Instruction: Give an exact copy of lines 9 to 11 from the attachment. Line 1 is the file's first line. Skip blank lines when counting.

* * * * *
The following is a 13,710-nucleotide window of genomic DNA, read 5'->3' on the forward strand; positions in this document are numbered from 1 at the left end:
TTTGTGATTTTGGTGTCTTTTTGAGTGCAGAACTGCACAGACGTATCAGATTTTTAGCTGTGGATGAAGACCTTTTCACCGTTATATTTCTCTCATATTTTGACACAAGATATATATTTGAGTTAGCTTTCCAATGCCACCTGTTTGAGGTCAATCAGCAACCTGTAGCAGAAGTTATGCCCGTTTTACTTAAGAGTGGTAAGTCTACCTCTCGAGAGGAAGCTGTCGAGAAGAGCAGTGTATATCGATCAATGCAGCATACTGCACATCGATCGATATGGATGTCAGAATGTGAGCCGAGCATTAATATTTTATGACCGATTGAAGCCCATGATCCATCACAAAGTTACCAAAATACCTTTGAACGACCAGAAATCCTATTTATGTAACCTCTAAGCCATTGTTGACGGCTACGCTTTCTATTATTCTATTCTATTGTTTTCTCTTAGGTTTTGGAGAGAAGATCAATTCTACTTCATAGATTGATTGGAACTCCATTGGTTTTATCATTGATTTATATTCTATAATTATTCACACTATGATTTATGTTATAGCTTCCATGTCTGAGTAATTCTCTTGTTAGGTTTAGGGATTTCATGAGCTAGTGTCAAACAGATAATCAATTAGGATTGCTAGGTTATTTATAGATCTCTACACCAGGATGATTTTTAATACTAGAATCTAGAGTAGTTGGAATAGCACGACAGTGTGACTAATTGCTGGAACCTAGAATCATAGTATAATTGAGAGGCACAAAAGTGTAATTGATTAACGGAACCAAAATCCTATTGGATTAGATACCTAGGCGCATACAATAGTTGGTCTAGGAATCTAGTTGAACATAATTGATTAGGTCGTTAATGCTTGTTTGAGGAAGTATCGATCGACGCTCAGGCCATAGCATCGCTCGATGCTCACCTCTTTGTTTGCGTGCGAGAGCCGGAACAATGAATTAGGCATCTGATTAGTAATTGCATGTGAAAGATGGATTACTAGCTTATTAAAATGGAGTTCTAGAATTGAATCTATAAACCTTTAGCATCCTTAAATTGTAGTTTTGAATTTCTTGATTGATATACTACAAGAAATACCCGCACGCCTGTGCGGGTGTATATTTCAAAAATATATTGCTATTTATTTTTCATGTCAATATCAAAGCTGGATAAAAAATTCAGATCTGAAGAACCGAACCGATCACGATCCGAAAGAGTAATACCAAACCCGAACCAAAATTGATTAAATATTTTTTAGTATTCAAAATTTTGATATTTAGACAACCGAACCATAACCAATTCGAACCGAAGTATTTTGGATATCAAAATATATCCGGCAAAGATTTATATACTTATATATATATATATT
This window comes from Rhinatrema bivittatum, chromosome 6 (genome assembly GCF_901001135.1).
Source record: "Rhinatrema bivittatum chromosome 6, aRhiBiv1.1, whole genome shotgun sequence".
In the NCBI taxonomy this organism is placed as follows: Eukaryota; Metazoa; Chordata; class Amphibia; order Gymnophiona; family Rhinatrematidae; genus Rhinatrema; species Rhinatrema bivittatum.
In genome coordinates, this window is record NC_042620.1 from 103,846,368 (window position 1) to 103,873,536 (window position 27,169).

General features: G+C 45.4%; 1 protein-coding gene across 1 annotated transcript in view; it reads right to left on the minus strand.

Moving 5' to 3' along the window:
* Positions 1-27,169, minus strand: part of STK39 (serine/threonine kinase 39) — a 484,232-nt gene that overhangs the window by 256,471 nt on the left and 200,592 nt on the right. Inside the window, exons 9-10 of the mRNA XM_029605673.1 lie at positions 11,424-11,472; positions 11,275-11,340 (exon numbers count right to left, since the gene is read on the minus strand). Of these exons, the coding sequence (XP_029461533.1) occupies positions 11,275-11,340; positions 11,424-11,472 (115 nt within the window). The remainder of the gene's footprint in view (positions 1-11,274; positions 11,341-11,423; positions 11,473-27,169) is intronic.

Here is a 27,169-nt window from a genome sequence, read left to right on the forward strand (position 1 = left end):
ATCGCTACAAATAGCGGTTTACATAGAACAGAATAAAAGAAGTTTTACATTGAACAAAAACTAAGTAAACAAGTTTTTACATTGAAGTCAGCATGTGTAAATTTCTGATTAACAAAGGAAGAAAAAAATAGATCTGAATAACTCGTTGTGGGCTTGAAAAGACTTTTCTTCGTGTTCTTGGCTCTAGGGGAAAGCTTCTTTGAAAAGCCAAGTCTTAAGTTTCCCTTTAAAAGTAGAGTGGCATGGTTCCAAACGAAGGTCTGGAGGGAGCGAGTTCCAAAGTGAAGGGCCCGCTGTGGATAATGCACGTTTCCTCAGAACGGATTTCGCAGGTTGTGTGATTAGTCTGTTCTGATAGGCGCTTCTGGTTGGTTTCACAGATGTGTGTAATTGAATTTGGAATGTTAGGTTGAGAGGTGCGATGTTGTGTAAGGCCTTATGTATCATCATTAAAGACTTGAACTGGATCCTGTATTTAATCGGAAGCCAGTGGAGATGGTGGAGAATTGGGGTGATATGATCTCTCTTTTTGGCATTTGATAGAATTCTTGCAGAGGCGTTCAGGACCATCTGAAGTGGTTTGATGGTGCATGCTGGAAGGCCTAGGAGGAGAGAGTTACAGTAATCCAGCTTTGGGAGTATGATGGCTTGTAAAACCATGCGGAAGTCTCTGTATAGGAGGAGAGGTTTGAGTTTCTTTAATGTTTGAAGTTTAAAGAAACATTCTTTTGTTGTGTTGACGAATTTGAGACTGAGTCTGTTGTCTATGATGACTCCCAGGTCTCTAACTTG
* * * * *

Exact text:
* Positions 1-27,169, minus strand: part of STK39 (serine/threonine kinase 39) — a 484,232-nt gene that overhangs the window by 256,471 nt on the left and 200,592 nt on the right. Inside the window, exons 9-10 of the mRNA XM_029605673.1 lie at positions 11,424-11,472; positions 11,275-11,340 (exon numbers count right to left, since the gene is read on the minus strand). Of these exons, the coding sequence (XP_029461533.1) occupies positions 11,275-11,340; positions 11,424-11,472 (115 nt within the window). The remainder of the gene's footprint in view (positions 1-11,274; positions 11,341-11,423; positions 11,473-27,169) is intronic.

Here is a 27,169-nt window from a genome sequence, read left to right on the forward strand (position 1 = left end):
ATCGCTACAAATAGCGGTTTACATAGAACAGAATAAAAGAAGTTTTACATTGAACAAAAACTAAGTAAACAAGTTTTTACATTGAAGTCAGCATGTGTAAATTTCTGATTAACAAAGGAAGAAAAAAATAGATCTGAATAACTCGTTGTGGGCTTGAAAAGACTTTTCTTCGTGTTCTTGGCTCTAGGGGAAAGCTTCTTTGAAAAGCCAAGTCTTAAGTTTCCCTTTAAAAGTAGAGTGGCATGGTTCCAAACGAAGGTCTGGAGGGAGCGAGTTCCAAAGTGAAGGGCCCGCTGTGGATAATGCACGTTTCCTCAGAACGGATTTCGCAGGTTGTGTGATTAGTCTGTTCTGATAGGCGCTTCTGGTTGGTTTCACAGATGTGTGTAATTGAATTTGGAATGTTAGGTTGAGAGGTGCGATGTTGTGTAAGGCCTTATGTATCATCATTAAAGACTTGAACTGGATCCTGTATTTAATCGGAAGCCAGTGGAGATGGTGGAGAATTGGGGTGATATGATCTCTCTTTTTGGCATTTGATAGAATTCTTGCAGAGGCGTTCAGGACCATCTGAAGTGGTTTGATGGTGCATGCTGGAAGGCCTAGGAGGAGAGAGTTACAGTAATCCAGCTTTGGGAGTATGATGGCTTGTAAAACCATGCGGAAGTCTCTGTATAGGAGGAGAGGTTTGAGTTTCTTTAATGTTTGAAGTTTAAAGAAACATTCTTTTGTTGTGTTGACGAATTTGAGACTGAGTCTGTTGTCTATGATGACTCCCAGGTCTCTAACTTG